New book celebrates Western Engineering’s history, traditions
It's a story 60 years in the making. And Peter Castle, BESc’61, PhD’69, has had a front-row seat for most of it. So, when it came to finding an author to pen the history of Western’s Faculty of Engineering, the choice was obvious.
“Literally, everybody in the book I have interacted with or known, many of them were, or still are, good friends,” Castle said. “Let’s just say I knew all the characters.”
Released this fall, Expansion and Innovation: The Story of Western Engineering, 1954-1999 walks readers from the early days as a department, to becoming a modern engineering faculty with graduate programs and research centres and institutes. Using each dean’s reign as a marker, the book brings that history to life through the memories of faculty, staff and alumni who helped shape the faculty and build its reputation.
And, rest assured, the book does not forget the faculty’s proud history of pranks. From an observatory dome painted as a pumpkin to turning the Middlesex College clock face into a Mickey Mouse watch, the pranks – and their perpetrators – are all here.
“Nobody wants to see us encouraging pranks,” Castle said with a laugh. “But there is no way you can suppress it.”
Although its release is timed to the faculty’s 60th anniversary this fall, the book only encompasses the first 45 years, taking readers through the end of R. Mohan Mathur’s time as the faculty’s fourth dean from 1987-1999.
“The fascinating thing for me, having grown up through it as a student and a faculty member, a lot didn’t really twig until I started this research,” Castle said. “As you live through it, it is hard sometimes to understand how significant some things were at that time. In hindsight, that insight comes through clearly.”
And Castle has seen it all – or nearly all.
Born in Belfast, Northern Ireland in 1939, Castle graduated from Western as gold medalist in electrical engineering as a member of the fourth class in Engineering Science. In 1968, he joined the faculty as a lecturer in electrical engineering. In 1969, he received his PhD as the first student from Engineering Science to obtain a doctorate at Western. He was a full-time faculty member until his retirement in 2004, and is currently an emeritus and adjunct research professor.
“In a way, it was like writing on my family,” Castle said. “And it was hard to keep perspective on that some times. I had to stand back, and not put my personal stuff in there. I tried to hold back on any personal viewpoints, and let the history – and its people – speak.”
Even with an institutional memory like his, Castle still had a little help on the book.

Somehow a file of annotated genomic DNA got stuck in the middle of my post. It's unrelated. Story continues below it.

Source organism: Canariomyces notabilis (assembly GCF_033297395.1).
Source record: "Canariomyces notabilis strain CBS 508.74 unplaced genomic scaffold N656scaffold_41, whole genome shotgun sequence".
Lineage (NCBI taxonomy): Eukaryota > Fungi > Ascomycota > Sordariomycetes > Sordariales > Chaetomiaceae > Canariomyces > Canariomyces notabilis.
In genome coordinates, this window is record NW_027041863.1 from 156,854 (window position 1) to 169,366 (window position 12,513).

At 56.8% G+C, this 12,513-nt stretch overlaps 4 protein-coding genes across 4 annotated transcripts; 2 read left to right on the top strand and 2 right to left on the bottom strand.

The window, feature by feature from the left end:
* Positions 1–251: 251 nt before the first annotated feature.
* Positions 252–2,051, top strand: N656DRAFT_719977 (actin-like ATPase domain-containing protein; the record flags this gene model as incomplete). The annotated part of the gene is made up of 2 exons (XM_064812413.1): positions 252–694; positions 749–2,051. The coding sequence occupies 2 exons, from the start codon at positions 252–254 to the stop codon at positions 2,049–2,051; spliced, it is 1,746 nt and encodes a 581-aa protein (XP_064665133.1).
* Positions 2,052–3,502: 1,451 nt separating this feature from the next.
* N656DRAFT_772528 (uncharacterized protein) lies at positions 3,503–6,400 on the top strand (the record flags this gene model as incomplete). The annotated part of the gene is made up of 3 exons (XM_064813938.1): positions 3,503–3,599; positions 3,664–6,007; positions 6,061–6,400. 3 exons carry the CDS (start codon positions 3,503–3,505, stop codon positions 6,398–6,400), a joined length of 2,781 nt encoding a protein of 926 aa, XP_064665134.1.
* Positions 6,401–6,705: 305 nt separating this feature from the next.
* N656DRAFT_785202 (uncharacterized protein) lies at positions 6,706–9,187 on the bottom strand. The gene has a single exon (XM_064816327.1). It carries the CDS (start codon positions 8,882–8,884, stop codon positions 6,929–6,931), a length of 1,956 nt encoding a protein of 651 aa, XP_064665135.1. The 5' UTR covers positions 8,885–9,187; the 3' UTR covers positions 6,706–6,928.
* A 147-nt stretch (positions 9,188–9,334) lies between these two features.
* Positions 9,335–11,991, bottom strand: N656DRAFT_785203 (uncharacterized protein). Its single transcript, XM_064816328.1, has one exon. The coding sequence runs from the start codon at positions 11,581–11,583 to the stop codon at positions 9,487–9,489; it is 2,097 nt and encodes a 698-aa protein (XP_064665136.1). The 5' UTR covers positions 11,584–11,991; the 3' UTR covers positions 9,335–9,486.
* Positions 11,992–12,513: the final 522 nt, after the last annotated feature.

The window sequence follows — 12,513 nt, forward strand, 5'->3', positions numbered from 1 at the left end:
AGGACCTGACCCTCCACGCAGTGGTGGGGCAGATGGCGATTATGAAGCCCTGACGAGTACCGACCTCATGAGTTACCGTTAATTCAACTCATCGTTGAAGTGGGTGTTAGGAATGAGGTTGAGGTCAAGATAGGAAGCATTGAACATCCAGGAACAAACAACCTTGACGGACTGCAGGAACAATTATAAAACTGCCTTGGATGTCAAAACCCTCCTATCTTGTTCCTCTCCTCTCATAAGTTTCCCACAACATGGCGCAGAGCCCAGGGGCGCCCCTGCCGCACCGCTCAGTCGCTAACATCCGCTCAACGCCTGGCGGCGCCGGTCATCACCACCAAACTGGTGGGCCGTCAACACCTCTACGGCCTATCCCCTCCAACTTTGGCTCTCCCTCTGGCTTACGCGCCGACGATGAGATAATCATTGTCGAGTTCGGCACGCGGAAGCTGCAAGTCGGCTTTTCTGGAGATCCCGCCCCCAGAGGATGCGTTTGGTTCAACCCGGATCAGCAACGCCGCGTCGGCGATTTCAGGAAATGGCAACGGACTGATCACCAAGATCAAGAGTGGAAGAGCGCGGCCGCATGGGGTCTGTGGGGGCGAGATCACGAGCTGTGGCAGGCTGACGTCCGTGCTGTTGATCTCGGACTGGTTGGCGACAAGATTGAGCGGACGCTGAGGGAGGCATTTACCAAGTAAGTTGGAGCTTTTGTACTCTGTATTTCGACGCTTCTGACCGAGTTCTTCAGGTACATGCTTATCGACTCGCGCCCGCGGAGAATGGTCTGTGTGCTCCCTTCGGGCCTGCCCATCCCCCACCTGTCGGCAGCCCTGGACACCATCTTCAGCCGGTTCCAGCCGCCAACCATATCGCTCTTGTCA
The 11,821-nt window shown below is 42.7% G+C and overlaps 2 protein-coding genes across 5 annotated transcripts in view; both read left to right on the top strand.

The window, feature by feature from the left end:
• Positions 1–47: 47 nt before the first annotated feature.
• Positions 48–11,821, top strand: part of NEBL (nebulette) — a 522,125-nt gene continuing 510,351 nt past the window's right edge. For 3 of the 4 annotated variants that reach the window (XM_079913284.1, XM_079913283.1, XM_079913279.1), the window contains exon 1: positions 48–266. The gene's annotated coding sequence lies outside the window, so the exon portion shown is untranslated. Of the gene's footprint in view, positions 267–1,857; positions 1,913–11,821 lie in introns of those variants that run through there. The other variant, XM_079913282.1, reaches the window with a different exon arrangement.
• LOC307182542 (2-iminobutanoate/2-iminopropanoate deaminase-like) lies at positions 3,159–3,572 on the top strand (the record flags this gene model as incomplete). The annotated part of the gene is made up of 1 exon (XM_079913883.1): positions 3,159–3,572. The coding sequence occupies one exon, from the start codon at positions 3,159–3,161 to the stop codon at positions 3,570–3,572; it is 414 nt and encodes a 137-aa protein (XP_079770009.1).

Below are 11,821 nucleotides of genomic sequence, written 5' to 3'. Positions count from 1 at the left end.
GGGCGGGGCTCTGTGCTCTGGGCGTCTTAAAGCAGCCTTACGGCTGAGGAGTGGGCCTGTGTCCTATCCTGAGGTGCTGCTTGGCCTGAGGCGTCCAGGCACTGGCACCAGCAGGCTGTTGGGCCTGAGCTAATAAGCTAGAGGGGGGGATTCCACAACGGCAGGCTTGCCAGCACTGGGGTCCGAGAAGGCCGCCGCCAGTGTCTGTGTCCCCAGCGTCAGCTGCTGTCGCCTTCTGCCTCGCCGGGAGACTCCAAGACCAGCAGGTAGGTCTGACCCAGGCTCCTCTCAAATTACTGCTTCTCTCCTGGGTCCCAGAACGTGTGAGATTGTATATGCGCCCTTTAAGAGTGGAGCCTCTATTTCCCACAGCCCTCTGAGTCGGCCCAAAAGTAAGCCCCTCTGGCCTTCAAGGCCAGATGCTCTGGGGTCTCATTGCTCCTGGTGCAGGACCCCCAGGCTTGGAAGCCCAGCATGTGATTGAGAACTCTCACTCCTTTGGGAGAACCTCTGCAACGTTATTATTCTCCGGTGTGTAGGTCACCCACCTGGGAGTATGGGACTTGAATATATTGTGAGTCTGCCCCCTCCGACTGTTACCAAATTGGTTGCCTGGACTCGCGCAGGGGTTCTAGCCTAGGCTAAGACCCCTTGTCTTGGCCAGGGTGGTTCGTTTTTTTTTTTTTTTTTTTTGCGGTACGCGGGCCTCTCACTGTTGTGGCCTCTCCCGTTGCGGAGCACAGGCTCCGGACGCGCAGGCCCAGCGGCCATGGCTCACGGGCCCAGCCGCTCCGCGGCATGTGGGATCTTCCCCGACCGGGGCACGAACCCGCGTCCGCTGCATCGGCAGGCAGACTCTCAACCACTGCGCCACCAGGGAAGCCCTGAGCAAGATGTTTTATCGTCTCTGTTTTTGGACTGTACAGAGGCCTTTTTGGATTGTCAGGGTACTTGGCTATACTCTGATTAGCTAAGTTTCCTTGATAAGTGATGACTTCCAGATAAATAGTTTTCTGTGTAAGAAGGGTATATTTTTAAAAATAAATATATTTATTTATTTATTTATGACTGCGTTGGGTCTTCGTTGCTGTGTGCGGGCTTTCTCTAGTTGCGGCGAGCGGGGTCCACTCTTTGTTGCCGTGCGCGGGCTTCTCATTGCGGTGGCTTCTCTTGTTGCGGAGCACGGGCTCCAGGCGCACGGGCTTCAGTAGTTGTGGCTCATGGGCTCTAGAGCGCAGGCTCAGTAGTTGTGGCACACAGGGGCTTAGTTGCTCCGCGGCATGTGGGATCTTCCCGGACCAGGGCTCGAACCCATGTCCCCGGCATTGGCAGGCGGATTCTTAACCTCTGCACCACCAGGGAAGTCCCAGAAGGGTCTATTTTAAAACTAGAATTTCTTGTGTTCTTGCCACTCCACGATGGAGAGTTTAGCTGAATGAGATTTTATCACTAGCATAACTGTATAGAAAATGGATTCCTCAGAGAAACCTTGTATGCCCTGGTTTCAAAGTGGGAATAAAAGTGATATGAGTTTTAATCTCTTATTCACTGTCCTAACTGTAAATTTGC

Several years ago, longtime Western Engineering professor George Emmerson, who taught at the university from 1959-85, wrote a history of the first 25 years, a wonderful, personal account of the faculty and its people. Castle used that unreleased text as a basis for much of his writing on the early years. Hence, Emmerson is credited as a co-author of a book released 13 years after his death.
“I was struggling early on with the book to try and see how I could best weave in his material without it being blatant plagiarism,” said Castle, who admitted the text’s personal nature made that difficult, as much of the writing reflected Emmerson himself. “Then it struck me, the real thing to do was to co-author the book.
“He was a character himself, a brilliant writer.”
Beyond Emmerson, Castle ferreted out pieces of history from all corners of the university. In addition to working with Western Archives, uncovering photographs and Board of Governors minutes, this self-confessed “packrat” used much of his own material to “remind him of events.”
And then there were the interviews of faculty, staff and alumni.
“It’s all about people. And time. And circumstances,” Castle said.
Although the book failed to surprise Castle that much, he treasured reliving the journey.
“I have been close enough to the scene that I didn’t find any real surprises, no hidden skeletons or anything like that,” he said. “All in all, it was a very pleasant job. From my point in my career, to look back and say ‘I was part of that,’ and to reconnect with so many people, it was a real pleasure.”
Castle cautioned, however, that the book, like its subject, is never done.
“The problem with a project like this is it’s a never-ending task. You have to say, ‘OK, this is it,’ because you can always add. Even now, after it is done, I keep remembering things I should have added in,” Castle said. “We left the door open for somebody else, in maybe 10 or 15 years, to take this work and build on it.”